When it comes to economic recession, sometimes the best definition is a relaxed definition. “If your neighbor is fired, it is a recession. If you are fired, it is a recession,” a writer joked. However, a more technical definition of a recession is two consecutive quarters of negative growth in gross domestic product (GDP). According to the National Bureau of Economic Research, the sign of a recession is “a significant decline in economic activity across the economy, lasting more than a few months.”
Both definitions are accurate because they indicate the same economic outcome: unemployment, decline in real income, slowdown in industrial production and manufacturing, and decline in consumer spending.
In this article, we will break down how the recession affects small and large companies—and what you can prepare as an investor. Although some companies may only experience moderate losses in a mild recession, as the recession drags on, companies large and small will tighten their belts.
How the recession affects businesses
- Recession is a period of general decline in economic activity, as well as a period of economic performance indicators such as unemployment rate and GDP.
- Due to tightening credit conditions, slowing demand, and general fear and uncertainty, the economic downturn has affected businesses of all sizes.
- Small businesses that do not have access to the financial and stock markets and are unlikely to receive government bailouts often face special challenges during economic downturns.
The impact of the economic downturn on large companies
Suppose an unnamed Fortune 1000 manufacturer is suffering from the economic downturn. As the economic recession develops, what happened to this company is likely to happen to other large companies.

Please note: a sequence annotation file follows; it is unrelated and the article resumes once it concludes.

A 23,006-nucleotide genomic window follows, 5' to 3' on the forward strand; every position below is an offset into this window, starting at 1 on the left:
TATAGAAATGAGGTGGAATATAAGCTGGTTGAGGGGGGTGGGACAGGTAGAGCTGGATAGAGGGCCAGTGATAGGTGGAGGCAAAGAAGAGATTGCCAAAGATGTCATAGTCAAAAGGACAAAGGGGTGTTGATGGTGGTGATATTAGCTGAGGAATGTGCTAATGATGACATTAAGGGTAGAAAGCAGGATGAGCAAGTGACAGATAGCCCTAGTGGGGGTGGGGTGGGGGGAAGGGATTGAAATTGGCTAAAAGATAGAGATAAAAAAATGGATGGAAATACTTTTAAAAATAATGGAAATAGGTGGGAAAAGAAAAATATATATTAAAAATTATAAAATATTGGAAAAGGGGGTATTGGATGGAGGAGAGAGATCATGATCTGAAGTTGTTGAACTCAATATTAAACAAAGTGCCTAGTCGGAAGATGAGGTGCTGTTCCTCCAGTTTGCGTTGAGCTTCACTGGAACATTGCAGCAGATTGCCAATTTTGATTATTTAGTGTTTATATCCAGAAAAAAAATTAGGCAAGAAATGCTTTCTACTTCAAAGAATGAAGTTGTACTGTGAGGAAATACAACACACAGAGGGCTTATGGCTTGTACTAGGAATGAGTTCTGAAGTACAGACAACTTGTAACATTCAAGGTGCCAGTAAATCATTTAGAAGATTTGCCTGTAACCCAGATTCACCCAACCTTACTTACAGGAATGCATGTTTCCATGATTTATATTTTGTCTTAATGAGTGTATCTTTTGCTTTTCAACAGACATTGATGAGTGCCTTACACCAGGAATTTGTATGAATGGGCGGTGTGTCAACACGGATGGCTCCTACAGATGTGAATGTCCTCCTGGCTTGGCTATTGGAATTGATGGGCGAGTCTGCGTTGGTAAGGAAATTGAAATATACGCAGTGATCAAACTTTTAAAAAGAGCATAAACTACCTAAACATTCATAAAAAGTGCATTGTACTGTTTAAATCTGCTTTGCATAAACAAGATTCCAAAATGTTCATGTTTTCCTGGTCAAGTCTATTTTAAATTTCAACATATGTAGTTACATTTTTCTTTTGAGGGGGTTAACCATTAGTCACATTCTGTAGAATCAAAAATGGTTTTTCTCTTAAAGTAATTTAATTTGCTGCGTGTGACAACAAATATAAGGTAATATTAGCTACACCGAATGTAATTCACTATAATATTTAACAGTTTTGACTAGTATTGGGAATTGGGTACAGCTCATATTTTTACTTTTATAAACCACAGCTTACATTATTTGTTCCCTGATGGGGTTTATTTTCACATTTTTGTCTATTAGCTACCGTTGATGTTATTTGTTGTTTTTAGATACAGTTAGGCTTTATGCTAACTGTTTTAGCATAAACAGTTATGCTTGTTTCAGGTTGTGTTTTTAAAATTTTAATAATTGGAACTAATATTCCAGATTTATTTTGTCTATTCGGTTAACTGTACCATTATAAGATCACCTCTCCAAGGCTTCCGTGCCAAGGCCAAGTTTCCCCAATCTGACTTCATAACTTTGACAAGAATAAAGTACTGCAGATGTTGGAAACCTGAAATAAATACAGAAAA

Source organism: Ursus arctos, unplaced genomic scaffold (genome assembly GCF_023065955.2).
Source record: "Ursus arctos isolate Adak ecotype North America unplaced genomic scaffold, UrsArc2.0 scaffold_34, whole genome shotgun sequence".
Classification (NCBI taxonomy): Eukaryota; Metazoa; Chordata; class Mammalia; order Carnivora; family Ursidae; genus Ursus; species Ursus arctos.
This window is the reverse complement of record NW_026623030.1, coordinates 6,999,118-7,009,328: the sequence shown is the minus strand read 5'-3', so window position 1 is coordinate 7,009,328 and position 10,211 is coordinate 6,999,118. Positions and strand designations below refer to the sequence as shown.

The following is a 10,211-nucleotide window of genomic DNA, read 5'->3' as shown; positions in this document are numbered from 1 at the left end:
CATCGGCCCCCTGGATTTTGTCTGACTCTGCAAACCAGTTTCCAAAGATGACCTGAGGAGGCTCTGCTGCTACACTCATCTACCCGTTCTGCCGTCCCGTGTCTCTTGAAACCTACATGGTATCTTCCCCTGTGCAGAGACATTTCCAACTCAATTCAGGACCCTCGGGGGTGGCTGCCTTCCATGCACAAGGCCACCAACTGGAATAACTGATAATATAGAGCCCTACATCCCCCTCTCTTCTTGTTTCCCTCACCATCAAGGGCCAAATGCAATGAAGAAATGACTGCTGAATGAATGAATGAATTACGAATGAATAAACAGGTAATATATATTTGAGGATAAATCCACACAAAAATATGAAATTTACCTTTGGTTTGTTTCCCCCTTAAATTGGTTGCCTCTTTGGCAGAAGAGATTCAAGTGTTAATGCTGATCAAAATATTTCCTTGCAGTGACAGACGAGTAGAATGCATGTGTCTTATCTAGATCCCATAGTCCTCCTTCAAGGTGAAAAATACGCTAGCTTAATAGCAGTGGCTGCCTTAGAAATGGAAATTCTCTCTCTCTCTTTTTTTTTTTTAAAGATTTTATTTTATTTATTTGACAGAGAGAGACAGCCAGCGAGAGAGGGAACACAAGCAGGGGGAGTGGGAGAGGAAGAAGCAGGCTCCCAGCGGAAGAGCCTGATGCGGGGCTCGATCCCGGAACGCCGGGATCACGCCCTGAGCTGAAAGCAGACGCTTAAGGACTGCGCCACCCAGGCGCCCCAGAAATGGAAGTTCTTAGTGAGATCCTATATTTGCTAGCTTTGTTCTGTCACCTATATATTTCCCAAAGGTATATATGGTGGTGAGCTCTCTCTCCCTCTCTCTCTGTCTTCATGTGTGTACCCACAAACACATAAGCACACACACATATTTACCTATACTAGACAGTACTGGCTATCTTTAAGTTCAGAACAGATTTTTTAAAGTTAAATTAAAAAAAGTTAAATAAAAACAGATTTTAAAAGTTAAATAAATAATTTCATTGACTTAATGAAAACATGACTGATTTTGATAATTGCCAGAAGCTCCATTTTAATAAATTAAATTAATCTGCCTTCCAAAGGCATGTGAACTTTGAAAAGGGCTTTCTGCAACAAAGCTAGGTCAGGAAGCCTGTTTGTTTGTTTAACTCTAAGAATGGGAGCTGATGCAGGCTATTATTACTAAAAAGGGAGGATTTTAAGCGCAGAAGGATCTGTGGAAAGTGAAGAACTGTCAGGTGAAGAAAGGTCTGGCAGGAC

With the decline in sales revenue and profits, manufacturers will reduce recruitment of new employees, or completely freeze recruitment. In order to cut costs and improve the bottom line, manufacturers may stop buying new equipment, reduce research and development, and stop launching new products (a factor in revenue and market share growth). Marketing and advertising expenditures may also decrease. These cost-cutting efforts will affect other large and small companies that provide goods and services used by large manufacturers.
Credit impairment and bankruptcy
One of the initial effects of a recession on companies is often the tightening of credit conditions. In the early stages of a recession, interest rates may initially rise and then fall as the currency gate opens, but throughout the recession, market lending standards tend to tighten, and lenders are more selective about the risks they are willing to take. Even large companies may face difficulties in repaying debts, most of which rely on funding for continued operations. Corporate debt relative to the size of the economy has hit a record high for ten consecutive years, leading to recent recessions.